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Josh Ashman

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About Josh Ashman

  • Rank
    Leatherworker.net Regular

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  • Gender
    Male
  • Location
    Southwest Missouri
  • Interests
    Leatherwork & Horses

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  1. That's a great looking sheath! Nicely done!! All the best, Josh
  2. Thanks Tom! I'm so bad at light tans that they often come out blotchy even when I dip dye. It's a super talent, but sadly not a good one
  3. You're welcome. These progress pictures of some "Threepersons" holsters I built show how I this style of retention strap. In the first pic you can see the slot and rivet hole. I try to put the slot just "forward" of the top of the belt loop fold, the rivet hole is roughly 1/2" below that. In the second pic you can barely see the rivet in the center holster which has been sewn. As noted, the "Threepersons" and "Rhodesian" holsters themselves are different in several ways, but I build the retention straps for both holster types the exact same. All the best, Josh
  4. Thanks JWheeler! It's my own pattern. the belt loop gets sewn before the holster is folded over and assembled. After the loop is sewn I wet the stitching on the inside of the holster and on the outside of the loop and pound the stitches with a smooth face hammer. I use a little CS Osborne hammer called a "shoeing" hammer, I think they are for cobblers, not sure. Anyway, pounding the stitches sets them in the leather enough that I'm not concerned about wear to them. The strap goes through a slot in the top of the belt loop and is riveted just below that. All the best, Josh
  5. Thanks Radardog! I appreciate your kind words! the mix I use will stiffen things up a bit initially, but the item will flex and move and "loosen" up. At least that's my experience with belts and similar items. Holsters that were molded and "stiff" when they were finished remain stiff after being finished. One really nice thing about M&G mixed with water is that it's cheap and readily available (in the US). I encourage anyone interested in it to get some and try it. If it works for you, great! If not, you're not out much and you can use the Mop and Glo on the floor. Have a great Friday! Josh
  6. Hey Chris, sometimes when I dip an item a little of the dye will come off and "muddy" up the mix. Key word being "little". I haven't had enough come off to concern me. that said, sadly my bar for light colors is not high as I always seem to mess them up . so much so, that if I want "tan" I'll leave it in the sun and skip dye as I always get blotchy results. I also always use the same product and process, so not a big surprise. Hope you're doing well! All the best, Josh
  7. Thanks Forester! It's a "homemade" finish. I'm not sure if they sell it in the UK or if it's the same formula that they sell here, but it's just Mop & Glo floor finish mixed approximately half and half with water. I mix it together in a large container (empty ice cream bucket) and mostly I'll dunk a piece in and then shake off the excess. I also try to spread out, or wipe off any drips when I initially remove the piece from the bucket of finish. Once it's dry I'll usually wipe a little glycerin saddle soap or for something I want to be "stiff" Kiwi neutral boot polish on it to make he item smell like "leather" and not a clean kitchen floor. On some large items I'll use a scrap of shearling and wipe it on. Being cut with water it isn't too hard to get a streak free finish but dunking is easier and gets the finish everywhere. I've tried Tan Kote, Resolene, Leather Balm and assorted other finishes with mixed results but always go back to the Mop and Glo mix. It's cheap, readily available and it works for me. All the best, Josh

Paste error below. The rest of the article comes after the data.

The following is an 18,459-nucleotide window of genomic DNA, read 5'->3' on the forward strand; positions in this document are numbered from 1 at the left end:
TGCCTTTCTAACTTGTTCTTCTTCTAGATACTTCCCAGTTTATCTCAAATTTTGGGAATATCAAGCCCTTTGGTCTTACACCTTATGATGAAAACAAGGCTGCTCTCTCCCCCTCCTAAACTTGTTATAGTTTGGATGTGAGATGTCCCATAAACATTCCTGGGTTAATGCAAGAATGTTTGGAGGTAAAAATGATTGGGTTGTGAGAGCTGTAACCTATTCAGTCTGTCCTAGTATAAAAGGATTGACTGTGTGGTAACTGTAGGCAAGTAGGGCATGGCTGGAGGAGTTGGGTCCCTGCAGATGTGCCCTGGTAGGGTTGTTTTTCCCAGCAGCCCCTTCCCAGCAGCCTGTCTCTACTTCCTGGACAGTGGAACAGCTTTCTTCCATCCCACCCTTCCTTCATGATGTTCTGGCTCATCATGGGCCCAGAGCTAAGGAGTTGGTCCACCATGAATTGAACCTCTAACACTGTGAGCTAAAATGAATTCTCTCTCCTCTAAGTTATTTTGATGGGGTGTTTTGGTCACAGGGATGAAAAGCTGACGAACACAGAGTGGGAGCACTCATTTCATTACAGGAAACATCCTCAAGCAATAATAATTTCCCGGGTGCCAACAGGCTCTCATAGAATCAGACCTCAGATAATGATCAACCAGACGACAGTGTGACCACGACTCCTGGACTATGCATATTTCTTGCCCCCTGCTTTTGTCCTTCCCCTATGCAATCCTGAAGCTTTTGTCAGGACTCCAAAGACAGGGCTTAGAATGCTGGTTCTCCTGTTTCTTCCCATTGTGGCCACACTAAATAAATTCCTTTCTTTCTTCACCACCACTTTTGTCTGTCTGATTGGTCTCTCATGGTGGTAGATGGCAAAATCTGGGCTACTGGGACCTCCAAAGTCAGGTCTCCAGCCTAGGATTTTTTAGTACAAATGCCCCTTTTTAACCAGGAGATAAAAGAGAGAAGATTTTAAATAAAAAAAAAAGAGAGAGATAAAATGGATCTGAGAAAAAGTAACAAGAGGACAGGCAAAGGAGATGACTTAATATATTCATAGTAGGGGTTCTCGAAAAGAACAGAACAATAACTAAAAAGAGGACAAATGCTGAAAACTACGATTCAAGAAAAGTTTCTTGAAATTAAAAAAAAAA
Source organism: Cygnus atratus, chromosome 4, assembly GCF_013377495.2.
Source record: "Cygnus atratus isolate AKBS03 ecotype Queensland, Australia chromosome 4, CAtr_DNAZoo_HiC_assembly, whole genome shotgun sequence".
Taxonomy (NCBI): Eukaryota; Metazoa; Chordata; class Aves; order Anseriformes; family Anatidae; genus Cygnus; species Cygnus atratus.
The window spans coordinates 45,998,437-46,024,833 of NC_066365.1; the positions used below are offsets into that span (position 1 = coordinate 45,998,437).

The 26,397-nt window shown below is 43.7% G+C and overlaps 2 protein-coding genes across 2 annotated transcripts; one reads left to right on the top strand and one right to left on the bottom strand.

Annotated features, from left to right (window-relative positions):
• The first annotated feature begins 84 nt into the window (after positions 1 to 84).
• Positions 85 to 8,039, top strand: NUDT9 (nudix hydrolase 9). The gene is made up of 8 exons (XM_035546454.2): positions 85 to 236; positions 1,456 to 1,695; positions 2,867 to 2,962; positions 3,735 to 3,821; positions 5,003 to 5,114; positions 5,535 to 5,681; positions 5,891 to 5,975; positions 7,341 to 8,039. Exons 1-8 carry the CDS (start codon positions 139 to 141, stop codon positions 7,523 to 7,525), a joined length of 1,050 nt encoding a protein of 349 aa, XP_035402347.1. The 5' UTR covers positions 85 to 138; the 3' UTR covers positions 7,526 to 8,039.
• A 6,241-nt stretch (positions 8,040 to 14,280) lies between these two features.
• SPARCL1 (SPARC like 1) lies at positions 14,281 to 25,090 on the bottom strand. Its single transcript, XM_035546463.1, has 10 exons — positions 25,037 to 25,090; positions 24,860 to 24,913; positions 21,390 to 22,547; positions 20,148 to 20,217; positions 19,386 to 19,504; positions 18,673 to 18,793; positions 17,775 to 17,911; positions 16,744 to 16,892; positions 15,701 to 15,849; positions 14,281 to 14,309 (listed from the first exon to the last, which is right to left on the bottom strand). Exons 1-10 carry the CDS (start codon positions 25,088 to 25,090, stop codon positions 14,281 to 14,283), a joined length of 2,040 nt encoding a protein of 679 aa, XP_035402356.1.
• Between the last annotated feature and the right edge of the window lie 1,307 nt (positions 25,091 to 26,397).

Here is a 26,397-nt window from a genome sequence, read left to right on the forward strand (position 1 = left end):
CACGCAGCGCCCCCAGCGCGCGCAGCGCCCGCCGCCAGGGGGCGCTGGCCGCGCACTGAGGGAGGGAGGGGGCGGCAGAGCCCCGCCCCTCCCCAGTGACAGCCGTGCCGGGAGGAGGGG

8. That's really nice! Great job! All the best, Josh
  9. Thanks Chief! I oil the straps pretty heavy and haven't had any issues once reported back. The only similar rig I've built for myself is out of horse and it hasn't done any squeaking either. Not sure how different the cow would be. Thank you too ScoutMom! Have a great day everybody!
  10. I just finished up this horizontal shoulder rig for a Ruger SR9. It's built out of 8 oz HO and dyed with a mix of Fiebings brown tones that were all dumped into ths same container some time ago (very scientific, I know ). finish process is my typical, NF oil then M&G cut 50/50 with water. I do oil the straps quite heavily while going very lightly on the holster and mag pouch. All the best, Josh
  11. Assuming it's a western saddle, which seems like a safe guess, it's a pretty straightforward process but a fair PITA as well. If the old sheepskin was sewn with a machine you can pick the stitches apart with a scratch awl. If you cut them along the seam you'll be picking tiny pieces of thread, if you leave them together and figure out which side to pull up you can work with longer lengths. I've done both and think each is tedious, but do-able. It's more fun if the plugs stay put, but they may come loose requiring them to be glued back into place. Rough cut the sheepskin larger than the skirts and trim them to match once they are sewn in. The best practice is to sew the new sheepskin through the same holes in the skirt and plugs, this can be done on a machine or by hand sewing, but doing it right and going through the old holes is tedious either way. Replace the tugs and or strings while it's apart. If you don't have a good saddle making reference book(s) like Stohlman's or Harry Adams it's probably a great time to buy one. Those are a few random thoughts . Good luck with your project! Josh
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